When travelling, we are constantly on our guard for scams or danger, but we are also dependent on
locals for needed services.  In our rush to pack and ready everything for our trip, a few things got
forgotten.  Needless to say, Evelyn needed to overnight a package back to the states after our
arrival in Istanbul.  We were quoted $60 & $65 by the local DHL & UPS shops.  More than Evelyn
wanted to pay.  Next stop: post office.  Our travel book stated that the Post Office was closed for
lunch hours, giving us about 20 minutes to find the place and ship the package.  The little kiosk
pictured was great for stamps, and letters, but not packages or overnight delivery.  Our map
indicated the main post office was about a 40 minute walk down a number of winding streets (note:
all streets in Istanbul are winding).  While looking at our map trying to determine which crooked
street to take, an eager youth came up to us, saying that he was a college student and offered
assistance in finding a post office (PTT).  I believe in the saying that "There ain´t no such thing as a
free lunch". Evelyn happily took off in search of a post office.  I figured that they would find the post
office, but that it would be closed.  But Evelyn and the youth were happy to race off in search of the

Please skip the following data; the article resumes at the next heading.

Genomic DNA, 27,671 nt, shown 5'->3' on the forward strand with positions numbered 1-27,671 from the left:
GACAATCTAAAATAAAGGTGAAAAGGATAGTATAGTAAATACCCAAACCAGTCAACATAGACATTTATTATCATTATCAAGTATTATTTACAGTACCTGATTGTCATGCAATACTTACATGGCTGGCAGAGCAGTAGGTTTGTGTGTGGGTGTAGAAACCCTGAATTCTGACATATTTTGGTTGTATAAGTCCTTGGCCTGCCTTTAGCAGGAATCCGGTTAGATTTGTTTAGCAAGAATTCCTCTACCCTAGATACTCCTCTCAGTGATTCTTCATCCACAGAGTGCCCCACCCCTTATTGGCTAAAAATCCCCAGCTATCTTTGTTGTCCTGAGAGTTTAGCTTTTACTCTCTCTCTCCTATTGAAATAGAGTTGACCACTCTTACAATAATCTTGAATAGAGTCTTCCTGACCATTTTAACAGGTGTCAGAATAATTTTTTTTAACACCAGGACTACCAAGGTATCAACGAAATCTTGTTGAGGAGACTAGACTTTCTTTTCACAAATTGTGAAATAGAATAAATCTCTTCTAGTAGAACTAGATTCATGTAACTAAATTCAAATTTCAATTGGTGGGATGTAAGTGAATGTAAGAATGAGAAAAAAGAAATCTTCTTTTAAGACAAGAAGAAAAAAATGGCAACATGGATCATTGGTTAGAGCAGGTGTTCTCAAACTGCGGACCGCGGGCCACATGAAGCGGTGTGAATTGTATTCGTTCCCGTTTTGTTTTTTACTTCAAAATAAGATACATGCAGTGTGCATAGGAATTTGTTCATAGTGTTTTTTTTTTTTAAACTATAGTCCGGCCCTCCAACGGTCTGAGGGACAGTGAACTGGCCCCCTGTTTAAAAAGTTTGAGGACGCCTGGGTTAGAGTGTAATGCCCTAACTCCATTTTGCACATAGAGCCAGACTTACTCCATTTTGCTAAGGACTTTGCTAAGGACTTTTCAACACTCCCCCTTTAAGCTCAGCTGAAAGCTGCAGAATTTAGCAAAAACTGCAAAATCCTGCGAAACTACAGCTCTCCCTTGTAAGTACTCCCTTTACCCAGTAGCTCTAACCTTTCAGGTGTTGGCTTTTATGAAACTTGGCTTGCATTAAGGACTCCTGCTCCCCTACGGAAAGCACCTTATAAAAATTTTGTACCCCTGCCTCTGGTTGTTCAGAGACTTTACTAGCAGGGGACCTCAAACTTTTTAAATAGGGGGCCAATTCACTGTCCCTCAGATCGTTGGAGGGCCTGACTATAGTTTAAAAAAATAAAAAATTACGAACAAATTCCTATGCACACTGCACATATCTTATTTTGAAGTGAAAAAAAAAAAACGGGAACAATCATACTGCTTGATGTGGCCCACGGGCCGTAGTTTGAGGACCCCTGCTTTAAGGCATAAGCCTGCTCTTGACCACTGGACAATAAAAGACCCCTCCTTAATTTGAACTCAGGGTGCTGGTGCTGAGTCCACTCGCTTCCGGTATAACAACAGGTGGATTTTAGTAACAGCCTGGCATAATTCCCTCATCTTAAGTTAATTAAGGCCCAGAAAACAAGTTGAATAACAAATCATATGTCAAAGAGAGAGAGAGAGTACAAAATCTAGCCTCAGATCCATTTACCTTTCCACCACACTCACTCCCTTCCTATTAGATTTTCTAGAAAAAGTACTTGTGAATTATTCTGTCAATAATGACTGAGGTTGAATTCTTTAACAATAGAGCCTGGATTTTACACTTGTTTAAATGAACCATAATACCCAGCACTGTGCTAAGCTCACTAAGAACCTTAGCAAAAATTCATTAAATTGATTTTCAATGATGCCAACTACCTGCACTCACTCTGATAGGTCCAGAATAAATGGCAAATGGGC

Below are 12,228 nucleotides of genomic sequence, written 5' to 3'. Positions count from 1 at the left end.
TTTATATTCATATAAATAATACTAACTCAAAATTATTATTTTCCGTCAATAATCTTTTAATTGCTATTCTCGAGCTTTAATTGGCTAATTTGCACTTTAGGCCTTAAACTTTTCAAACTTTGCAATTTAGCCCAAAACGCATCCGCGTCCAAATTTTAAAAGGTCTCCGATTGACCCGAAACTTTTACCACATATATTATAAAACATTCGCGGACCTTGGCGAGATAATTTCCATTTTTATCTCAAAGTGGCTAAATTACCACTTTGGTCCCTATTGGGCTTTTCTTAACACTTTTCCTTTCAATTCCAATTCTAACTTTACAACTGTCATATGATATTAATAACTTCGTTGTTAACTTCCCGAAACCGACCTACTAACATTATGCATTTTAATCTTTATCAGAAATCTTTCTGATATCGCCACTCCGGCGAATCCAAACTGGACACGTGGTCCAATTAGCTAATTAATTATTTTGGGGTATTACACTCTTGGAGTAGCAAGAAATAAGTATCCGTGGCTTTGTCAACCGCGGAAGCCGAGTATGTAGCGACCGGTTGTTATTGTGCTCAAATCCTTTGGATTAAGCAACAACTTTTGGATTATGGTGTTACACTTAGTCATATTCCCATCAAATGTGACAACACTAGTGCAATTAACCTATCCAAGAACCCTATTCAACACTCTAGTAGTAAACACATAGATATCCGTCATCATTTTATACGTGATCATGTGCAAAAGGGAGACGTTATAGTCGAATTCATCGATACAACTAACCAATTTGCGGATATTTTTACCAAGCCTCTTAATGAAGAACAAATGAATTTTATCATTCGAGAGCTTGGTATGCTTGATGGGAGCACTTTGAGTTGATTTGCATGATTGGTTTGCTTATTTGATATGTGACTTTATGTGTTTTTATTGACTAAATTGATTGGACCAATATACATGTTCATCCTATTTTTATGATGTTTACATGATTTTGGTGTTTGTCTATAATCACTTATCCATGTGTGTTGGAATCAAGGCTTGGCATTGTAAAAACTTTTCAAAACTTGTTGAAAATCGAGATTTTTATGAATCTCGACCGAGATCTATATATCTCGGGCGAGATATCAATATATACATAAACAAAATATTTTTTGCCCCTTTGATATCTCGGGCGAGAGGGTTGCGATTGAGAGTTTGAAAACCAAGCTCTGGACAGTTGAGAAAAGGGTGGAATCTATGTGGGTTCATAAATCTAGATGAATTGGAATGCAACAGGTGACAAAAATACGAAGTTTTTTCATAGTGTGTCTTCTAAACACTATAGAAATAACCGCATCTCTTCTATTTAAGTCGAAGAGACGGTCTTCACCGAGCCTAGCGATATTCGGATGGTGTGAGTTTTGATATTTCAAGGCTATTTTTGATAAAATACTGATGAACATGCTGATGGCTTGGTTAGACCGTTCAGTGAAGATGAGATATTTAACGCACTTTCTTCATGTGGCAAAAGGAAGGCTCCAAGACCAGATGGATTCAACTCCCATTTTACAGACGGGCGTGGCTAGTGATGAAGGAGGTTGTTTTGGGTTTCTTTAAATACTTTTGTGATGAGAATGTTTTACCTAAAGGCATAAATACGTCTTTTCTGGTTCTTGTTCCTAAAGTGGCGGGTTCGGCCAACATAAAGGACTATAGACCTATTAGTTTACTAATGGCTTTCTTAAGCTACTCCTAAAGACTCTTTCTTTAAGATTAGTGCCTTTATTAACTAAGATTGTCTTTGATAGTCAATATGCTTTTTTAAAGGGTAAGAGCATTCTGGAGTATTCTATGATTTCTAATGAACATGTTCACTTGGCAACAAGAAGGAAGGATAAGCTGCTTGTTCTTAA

PO.  And I kept a respectful distance behind to watch their meandering.   I caught up after their first
stop in a small PO.  Evelyn was gripping that the PO was too small and didn´t offer overnight
shipping. And away she and the youth zoomed in search of the main PO.  This time, I lost sight of
them after 10 minutes.  One too many left and right turns.  At this point, the only thing I could do is
pray to the god of post offices that she would have an uneventful PO experience.  I headed back to
the hotel to wait for her, and was surprised to have her show up 45 minutes later.  She found the
main post office, and it was open.  First one line to obtain forms, then she needed to run to the bank
to get money for the package (the youth stood guard while she pulled money from the ATM - what´s
wrong with this picture?), then to stand in another line to ship the item overnight (about $30 for
shipping).  Then came his hook.  Would she mind visiting his brother´s carpet shop to maybe look at
some of the carpets?  How could Evelyn say "No"?  Evelyn acquiesced, enjoyed a nice hot apple
tea, but didn´t buy any carpets.  There must be thousands of carpet shops in Istanbul.  Who buys so
many carpets to support all these carpet shops?
Most people think of Turkey as hot and humid.  These people have not travelled to Istanbul during
Winter.  Most of our week in Istanbul had cold weather or rain.  On our day of departure, it snowed.
A full foot within 3 hours.  Istanbul rarely receives any snow.  So, we were worried that the locals
wouldn´t know how to drive in snow or that the airport would close.  A missed flight would mean
staying in Istanbul for several more days, rebooking flights, and missing hotel connections in
Madrid.  Fortunately, the snow was limited to delaying our flight to Madrid by a couple of hours.  The
snows did continue for a few more days, the airport did close a couple of times because of
blizzards or an aircraft sliding off the runway.  So, luck was on our side this time.